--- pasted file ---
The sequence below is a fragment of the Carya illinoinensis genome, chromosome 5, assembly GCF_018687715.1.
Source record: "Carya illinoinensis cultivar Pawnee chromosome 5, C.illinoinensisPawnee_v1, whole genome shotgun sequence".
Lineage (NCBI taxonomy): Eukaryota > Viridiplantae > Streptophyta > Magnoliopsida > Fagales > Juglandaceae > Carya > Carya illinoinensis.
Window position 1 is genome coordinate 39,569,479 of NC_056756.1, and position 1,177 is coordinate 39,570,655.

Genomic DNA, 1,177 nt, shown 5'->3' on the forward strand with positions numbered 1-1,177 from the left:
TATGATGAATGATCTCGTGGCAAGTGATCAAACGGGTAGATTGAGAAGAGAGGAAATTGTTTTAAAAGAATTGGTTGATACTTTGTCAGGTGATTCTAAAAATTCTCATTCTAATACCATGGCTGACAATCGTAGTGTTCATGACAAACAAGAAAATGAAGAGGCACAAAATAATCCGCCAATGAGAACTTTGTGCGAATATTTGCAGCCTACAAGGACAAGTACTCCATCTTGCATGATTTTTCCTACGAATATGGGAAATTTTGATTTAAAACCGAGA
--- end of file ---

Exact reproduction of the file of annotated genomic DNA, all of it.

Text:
The sequence below is a fragment of the Carya illinoinensis genome, chromosome 5, assembly GCF_018687715.1.
Source record: "Carya illinoinensis cultivar Pawnee chromosome 5, C.illinoinensisPawnee_v1, whole genome shotgun sequence".
Lineage (NCBI taxonomy): Eukaryota > Viridiplantae > Streptophyta > Magnoliopsida > Fagales > Juglandaceae > Carya > Carya illinoinensis.
Window position 1 is genome coordinate 39,569,479 of NC_056756.1, and position 1,177 is coordinate 39,570,655.

Genomic DNA, 1,177 nt, shown 5'->3' on the forward strand with positions numbered 1-1,177 from the left:
TATGATGAATGATCTCGTGGCAAGTGATCAAACGGGTAGATTGAGAAGAGAGGAAATTGTTTTAAAAGAATTGGTTGATACTTTGTCAGGTGATTCTAAAAATTCTCATTCTAATACCATGGCTGACAATCGTAGTGTTCATGACAAACAAGAAAATGAAGAGGCACAAAATAATCCGCCAATGAGAACTTTGTGCGAATATTTGCAGCCTACAAGGACAAGTACTCCATCTTGCATGATTTTTCCTACGAATATGGGAAATTTTGATTTAAAACCGAGA